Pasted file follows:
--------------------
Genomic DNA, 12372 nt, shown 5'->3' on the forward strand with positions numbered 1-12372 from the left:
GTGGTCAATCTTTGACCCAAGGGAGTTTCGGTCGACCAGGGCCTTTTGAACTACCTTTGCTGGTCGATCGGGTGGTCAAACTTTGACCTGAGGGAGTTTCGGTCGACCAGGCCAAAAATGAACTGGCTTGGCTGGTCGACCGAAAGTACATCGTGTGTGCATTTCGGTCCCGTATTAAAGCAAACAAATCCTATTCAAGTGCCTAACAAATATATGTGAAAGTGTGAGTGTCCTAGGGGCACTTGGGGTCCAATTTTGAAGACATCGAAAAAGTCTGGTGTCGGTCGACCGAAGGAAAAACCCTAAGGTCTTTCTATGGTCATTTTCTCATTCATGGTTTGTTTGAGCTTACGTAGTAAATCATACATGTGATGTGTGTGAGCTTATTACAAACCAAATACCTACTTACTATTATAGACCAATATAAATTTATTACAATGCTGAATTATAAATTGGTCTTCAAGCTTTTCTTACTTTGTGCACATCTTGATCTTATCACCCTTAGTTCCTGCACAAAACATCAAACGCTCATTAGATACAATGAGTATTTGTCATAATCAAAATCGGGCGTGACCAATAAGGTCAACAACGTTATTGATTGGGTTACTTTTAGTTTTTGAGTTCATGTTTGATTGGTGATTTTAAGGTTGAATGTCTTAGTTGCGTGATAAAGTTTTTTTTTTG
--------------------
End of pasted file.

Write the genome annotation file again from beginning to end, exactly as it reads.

Genomic DNA, 12372 nt, shown 5'->3' on the forward strand with positions numbered 1-12372 from the left:
GTGGTCAATCTTTGACCCAAGGGAGTTTCGGTCGACCAGGGCCTTTTGAACTACCTTTGCTGGTCGATCGGGTGGTCAAACTTTGACCTGAGGGAGTTTCGGTCGACCAGGCCAAAAATGAACTGGCTTGGCTGGTCGACCGAAAGTACATCGTGTGTGCATTTCGGTCCCGTATTAAAGCAAACAAATCCTATTCAAGTGCCTAACAAATATATGTGAAAGTGTGAGTGTCCTAGGGGCACTTGGGGTCCAATTTTGAAGACATCGAAAAAGTCTGGTGTCGGTCGACCGAAGGAAAAACCCTAAGGTCTTTCTATGGTCATTTTCTCATTCATGGTTTGTTTGAGCTTACGTAGTAAATCATACATGTGATGTGTGTGAGCTTATTACAAACCAAATACCTACTTACTATTATAGACCAATATAAATTTATTACAATGCTGAATTATAAATTGGTCTTCAAGCTTTTCTTACTTTGTGCACATCTTGATCTTATCACCCTTAGTTCCTGCACAAAACATCAAACGCTCATTAGATACAATGAGTATTTGTCATAATCAAAATCGGGCGTGACCAATAAGGTCAACAACGTTATTGATTGGGTTACTTTTAGTTTTTGAGTTCATGTTTGATTGGTGATTTTAAGGTTGAATGTCTTAGTTGCGTGATAAAGTTTTTTTTTTG